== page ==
MADOWO: The ‘Real Preachers of Nairobi’


A mighty man of God walked among we mere mortals the other day. Like Jesus atop a borrowed donkey in his triumphal entry into Jerusalem, he was of humble means — just one 2015 Range Rover and four brand new Toyota Landcruiser V8s as chase cars.

The ‘prophet’ was on Kimathi Street, shopping at a high-end clothing store. He had the shop all to himself as his minions waited outside, blocking anyone else from entering and breathing the good preacher’s air.

He was wearing his customary long beard and an even longer coat, cutting the image of a pious man; a pious man with a bold, self-defined sense of fashion. I drifted away after nearly half an hour of waiting to pay homage.

Even prophets need retail therapy, evidently.

A week later, an ‘apostle’s’ Range Rover killed a woman in a road accident on the Naivasha-Nakuru highway and left her husband badly wounded.

Multiple eyewitnesses claim the ‘apostle’s’ car was speeding on the wrong side of the highway. A man was produced as the driver of the car. He looked well, save for a neck brace. At his hotel in Naivasha, a crate of beer at the reception area told of the partying that had been.

Nairobi’s superstar preachers have such storied lives they’re only missing one key ingredient of true self-actualisation — a reality show. Someone needs to rip off Preachers of LA and do a Real Pastors of Nairobi, because they have truly earned it.

They go by such lofty titles as prophets, apostles or evangelists, live on the fast lane and use the Bible as a source of fame and fortune, never as a guidebook.

Christianity is the fastest growing line of business in Kenya; the savvy entrepreneurs being the preachers of questionable theological standing holding court in tents, parking lots and rented backstreet halls.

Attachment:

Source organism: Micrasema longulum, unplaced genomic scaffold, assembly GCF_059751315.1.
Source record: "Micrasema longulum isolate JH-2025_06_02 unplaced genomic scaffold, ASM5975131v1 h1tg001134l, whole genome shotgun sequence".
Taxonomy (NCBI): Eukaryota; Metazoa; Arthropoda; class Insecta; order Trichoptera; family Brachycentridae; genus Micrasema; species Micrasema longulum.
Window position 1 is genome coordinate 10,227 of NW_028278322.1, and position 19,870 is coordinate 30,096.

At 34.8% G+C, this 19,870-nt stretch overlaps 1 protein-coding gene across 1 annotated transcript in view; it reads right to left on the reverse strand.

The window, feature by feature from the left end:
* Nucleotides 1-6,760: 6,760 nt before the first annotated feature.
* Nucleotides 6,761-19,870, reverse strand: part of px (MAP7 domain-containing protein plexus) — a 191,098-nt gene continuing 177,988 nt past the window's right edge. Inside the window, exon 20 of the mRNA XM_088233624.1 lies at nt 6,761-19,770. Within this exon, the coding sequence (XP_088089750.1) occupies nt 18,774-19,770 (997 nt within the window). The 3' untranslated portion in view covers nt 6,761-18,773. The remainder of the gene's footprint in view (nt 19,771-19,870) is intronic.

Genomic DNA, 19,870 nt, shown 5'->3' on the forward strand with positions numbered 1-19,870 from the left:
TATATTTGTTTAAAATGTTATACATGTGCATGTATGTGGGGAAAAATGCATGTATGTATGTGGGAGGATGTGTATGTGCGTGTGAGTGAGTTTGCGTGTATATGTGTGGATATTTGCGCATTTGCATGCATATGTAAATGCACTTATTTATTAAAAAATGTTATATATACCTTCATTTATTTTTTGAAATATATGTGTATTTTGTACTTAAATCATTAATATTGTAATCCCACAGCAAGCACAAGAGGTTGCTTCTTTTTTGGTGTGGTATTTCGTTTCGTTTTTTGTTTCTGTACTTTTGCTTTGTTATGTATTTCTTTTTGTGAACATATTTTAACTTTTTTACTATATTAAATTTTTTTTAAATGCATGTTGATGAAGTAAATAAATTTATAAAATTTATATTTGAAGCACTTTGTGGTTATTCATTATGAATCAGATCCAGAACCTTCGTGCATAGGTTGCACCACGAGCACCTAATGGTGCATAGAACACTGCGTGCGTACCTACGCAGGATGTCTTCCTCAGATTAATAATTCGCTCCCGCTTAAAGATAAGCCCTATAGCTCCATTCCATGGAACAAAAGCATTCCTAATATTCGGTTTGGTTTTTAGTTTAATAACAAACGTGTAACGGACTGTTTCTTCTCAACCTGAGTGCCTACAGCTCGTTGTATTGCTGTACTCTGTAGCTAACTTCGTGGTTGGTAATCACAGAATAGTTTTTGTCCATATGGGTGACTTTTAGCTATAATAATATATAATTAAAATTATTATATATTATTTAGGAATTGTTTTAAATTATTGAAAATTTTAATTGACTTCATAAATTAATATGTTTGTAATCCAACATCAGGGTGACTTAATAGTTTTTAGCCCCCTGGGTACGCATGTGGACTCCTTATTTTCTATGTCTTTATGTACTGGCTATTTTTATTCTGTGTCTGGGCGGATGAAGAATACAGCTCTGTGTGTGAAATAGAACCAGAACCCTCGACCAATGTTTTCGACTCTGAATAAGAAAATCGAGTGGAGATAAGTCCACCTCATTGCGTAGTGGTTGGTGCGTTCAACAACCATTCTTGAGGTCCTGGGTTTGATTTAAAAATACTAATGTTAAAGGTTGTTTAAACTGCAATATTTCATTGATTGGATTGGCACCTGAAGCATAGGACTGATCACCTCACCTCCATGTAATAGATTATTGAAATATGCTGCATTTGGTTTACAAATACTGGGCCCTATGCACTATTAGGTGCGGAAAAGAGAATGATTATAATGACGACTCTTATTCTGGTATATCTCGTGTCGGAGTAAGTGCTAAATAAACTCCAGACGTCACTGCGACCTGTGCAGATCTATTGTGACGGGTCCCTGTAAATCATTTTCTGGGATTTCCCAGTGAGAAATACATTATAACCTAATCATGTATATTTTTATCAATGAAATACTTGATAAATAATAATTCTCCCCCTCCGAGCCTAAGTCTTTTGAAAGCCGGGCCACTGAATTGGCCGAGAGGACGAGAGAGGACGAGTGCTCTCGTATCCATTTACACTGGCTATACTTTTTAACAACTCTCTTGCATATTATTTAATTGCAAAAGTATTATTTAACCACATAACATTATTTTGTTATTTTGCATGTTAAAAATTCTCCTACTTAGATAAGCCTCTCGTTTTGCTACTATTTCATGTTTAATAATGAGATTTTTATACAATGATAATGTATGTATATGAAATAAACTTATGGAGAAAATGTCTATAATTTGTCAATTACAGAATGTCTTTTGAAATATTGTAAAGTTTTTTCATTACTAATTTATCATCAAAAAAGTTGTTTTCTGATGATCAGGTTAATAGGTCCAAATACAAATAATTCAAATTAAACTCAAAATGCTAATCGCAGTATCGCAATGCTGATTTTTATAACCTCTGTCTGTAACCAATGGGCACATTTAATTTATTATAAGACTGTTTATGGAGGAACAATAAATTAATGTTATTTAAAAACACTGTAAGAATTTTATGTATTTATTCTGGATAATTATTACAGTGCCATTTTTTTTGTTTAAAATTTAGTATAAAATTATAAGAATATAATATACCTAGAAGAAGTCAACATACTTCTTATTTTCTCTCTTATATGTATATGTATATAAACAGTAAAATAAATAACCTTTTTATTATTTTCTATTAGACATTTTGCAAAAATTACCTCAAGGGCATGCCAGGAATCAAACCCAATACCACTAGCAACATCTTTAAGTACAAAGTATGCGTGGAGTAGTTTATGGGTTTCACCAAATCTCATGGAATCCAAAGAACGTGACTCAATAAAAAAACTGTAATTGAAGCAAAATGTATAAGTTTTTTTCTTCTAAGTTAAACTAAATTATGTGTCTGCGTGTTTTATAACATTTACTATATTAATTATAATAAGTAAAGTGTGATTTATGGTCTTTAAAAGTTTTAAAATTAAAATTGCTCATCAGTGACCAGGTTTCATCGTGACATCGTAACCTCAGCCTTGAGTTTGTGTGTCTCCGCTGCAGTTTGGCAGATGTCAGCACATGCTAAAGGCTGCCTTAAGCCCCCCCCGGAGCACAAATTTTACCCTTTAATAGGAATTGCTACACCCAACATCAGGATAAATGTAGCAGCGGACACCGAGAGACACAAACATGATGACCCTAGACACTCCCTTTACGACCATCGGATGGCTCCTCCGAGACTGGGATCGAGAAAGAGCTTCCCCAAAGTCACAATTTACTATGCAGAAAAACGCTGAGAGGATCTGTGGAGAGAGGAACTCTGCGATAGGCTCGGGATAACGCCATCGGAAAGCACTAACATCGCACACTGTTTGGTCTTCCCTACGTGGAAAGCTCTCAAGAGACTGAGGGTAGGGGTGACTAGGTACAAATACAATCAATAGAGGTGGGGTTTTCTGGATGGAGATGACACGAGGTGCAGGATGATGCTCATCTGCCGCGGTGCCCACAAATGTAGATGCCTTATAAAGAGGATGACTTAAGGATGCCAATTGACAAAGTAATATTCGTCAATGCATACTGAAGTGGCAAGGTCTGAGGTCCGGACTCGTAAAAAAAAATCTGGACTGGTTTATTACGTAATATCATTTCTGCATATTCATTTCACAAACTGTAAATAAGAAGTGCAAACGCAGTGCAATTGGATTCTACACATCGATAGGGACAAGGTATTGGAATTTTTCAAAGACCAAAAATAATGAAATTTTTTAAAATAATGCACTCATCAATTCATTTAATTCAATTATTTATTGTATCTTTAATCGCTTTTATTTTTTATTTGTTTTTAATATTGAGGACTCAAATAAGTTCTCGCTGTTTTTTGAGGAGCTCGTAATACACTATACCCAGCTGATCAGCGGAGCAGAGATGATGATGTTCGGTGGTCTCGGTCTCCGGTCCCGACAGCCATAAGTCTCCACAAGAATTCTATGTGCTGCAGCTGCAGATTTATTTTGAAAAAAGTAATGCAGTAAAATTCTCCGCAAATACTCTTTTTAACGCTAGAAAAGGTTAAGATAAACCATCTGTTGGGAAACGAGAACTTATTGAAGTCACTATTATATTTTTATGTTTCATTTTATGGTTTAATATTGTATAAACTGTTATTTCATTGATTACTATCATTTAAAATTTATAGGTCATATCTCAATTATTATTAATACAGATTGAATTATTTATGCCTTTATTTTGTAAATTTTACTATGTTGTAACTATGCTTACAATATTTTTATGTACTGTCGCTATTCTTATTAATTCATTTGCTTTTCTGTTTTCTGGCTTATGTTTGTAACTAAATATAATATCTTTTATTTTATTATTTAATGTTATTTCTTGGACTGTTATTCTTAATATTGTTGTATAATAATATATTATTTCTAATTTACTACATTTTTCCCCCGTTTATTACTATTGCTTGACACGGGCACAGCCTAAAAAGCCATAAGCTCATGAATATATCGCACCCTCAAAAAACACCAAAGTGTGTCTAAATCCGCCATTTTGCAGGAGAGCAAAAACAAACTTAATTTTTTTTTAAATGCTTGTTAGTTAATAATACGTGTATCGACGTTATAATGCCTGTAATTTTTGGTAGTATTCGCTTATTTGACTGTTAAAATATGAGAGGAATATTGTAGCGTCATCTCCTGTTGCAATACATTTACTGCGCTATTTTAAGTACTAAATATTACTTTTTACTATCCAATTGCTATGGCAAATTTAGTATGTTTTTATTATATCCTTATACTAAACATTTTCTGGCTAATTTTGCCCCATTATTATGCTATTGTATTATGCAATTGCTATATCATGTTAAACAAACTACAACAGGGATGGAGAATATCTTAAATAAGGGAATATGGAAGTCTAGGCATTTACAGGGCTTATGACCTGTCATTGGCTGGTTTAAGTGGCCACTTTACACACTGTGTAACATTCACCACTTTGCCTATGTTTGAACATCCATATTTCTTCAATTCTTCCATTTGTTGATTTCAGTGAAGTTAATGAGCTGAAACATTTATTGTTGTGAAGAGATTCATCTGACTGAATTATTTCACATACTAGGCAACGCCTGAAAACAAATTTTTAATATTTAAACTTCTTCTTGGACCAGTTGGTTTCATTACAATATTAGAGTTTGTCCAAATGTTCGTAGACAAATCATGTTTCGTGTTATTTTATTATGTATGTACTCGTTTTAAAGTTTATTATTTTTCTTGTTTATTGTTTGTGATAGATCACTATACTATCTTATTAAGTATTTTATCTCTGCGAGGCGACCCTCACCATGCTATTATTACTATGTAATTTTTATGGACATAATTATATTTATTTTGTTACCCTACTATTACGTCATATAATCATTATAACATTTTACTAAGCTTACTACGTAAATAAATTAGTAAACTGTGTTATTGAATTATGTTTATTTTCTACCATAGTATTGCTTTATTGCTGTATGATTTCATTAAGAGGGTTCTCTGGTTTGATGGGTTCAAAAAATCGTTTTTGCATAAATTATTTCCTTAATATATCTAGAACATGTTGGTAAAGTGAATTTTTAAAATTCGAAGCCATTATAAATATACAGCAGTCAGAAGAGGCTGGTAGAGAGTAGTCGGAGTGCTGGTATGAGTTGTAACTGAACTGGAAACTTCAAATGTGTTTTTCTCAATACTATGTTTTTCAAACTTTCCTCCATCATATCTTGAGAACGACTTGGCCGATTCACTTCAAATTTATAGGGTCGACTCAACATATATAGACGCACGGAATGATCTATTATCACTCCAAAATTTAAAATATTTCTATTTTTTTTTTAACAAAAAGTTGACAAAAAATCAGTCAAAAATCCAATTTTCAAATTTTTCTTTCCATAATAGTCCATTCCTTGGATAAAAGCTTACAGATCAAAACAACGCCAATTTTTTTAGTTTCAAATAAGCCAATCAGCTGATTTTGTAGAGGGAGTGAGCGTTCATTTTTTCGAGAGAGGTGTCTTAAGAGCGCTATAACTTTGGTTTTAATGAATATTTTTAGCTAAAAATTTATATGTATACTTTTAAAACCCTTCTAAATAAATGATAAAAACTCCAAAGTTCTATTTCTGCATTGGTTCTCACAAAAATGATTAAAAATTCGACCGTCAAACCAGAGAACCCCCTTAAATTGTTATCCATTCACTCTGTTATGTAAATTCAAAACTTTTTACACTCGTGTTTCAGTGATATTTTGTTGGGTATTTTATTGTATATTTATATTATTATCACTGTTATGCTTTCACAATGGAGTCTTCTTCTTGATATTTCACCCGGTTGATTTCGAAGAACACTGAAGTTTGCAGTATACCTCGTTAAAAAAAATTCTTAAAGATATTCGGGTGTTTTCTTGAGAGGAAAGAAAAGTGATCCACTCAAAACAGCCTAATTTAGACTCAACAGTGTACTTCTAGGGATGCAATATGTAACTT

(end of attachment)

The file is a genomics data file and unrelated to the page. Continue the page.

In these uncertain economic times, it is truly uplifting to see self-made millionaires bootstrapping and succeeding in a hard-to-crack market dominated by the duopoly of the Catholic Church and conservative Protestants.

This is the whole reason President Obama was here, to talk up entrepreneurship and its value in society.

Think about another ‘prophet’ and his chemistry practice… sorry… church. After being so memorably exposed in a television investigative piece, his ‘ministry’ is still thriving.

He even went on a comedy show and got thoroughly sanitised. It was a joke.

The ‘prophet-doctor’, because two titles are better than one, erodes whatever little faith we had left in humanity.

This is probably why aliens don’t speak to us and have never bothered to contact us. What some consider a criminal enterprise built on deception is still alive and well. The brazenness with which it is carried out is quite admirable, really.

The Lord sure does work in mysterious ways.

These new-age ministries are almost always one-man shows built around a charismatic leader who is accountable to none but himself. The most successful of them have large, loyal congregations with impressive financial war chests to build monstrous mega-churches and other unsightly monuments to kitsch.

They graduate to televangelists, selling miracles and motivational speeches to even larger Christian audiences through the magic of broadcast media. The Americans perfected the art of televangelism for profit ages ago, and now Africans are catching up. Unlike smaller, more reasonable outfits, there are no audits or systems for checks and balances. Whatever the big man says — and they’re mostly men — is the law.

I’ve been privileged to sit across from some of the most prominent religious leaders and regard them from close range, and what fascinating people they make!